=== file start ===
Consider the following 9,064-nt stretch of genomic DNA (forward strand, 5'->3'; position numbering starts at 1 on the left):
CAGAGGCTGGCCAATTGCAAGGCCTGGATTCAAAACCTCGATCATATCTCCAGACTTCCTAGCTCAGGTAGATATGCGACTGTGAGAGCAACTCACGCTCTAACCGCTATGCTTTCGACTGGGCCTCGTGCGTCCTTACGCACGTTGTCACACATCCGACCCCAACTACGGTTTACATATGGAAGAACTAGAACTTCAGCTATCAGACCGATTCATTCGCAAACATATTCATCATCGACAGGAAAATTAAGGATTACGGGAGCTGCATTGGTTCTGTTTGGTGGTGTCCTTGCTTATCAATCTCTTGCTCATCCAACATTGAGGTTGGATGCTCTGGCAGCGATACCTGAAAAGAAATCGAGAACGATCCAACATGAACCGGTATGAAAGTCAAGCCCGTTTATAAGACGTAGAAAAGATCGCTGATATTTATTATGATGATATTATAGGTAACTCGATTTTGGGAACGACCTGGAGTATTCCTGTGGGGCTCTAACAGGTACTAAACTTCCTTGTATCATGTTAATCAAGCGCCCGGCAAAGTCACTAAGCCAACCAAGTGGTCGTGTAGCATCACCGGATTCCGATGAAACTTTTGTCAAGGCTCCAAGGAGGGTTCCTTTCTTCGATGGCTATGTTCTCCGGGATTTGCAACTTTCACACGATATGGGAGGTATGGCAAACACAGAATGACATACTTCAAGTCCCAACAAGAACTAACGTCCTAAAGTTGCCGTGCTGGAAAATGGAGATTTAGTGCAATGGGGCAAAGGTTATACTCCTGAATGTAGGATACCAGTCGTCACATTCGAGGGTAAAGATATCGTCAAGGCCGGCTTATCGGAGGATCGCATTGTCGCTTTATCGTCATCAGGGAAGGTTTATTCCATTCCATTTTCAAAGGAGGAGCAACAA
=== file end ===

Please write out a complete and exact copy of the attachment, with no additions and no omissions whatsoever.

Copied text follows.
Consider the following 9,064-nt stretch of genomic DNA (forward strand, 5'->3'; position numbering starts at 1 on the left):
CAGAGGCTGGCCAATTGCAAGGCCTGGATTCAAAACCTCGATCATATCTCCAGACTTCCTAGCTCAGGTAGATATGCGACTGTGAGAGCAACTCACGCTCTAACCGCTATGCTTTCGACTGGGCCTCGTGCGTCCTTACGCACGTTGTCACACATCCGACCCCAACTACGGTTTACATATGGAAGAACTAGAACTTCAGCTATCAGACCGATTCATTCGCAAACATATTCATCATCGACAGGAAAATTAAGGATTACGGGAGCTGCATTGGTTCTGTTTGGTGGTGTCCTTGCTTATCAATCTCTTGCTCATCCAACATTGAGGTTGGATGCTCTGGCAGCGATACCTGAAAAGAAATCGAGAACGATCCAACATGAACCGGTATGAAAGTCAAGCCCGTTTATAAGACGTAGAAAAGATCGCTGATATTTATTATGATGATATTATAGGTAACTCGATTTTGGGAACGACCTGGAGTATTCCTGTGGGGCTCTAACAGGTACTAAACTTCCTTGTATCATGTTAATCAAGCGCCCGGCAAAGTCACTAAGCCAACCAAGTGGTCGTGTAGCATCACCGGATTCCGATGAAACTTTTGTCAAGGCTCCAAGGAGGGTTCCTTTCTTCGATGGCTATGTTCTCCGGGATTTGCAACTTTCACACGATATGGGAGGTATGGCAAACACAGAATGACATACTTCAAGTCCCAACAAGAACTAACGTCCTAAAGTTGCCGTGCTGGAAAATGGAGATTTAGTGCAATGGGGCAAAGGTTATACTCCTGAATGTAGGATACCAGTCGTCACATTCGAGGGTAAAGATATCGTCAAGGCCGGCTTATCGGAGGATCGCATTGTCGCTTTATCGTCATCAGGGAAGGTTTATTCCATTCCATTTTCAAAGGAGGAGCAACAA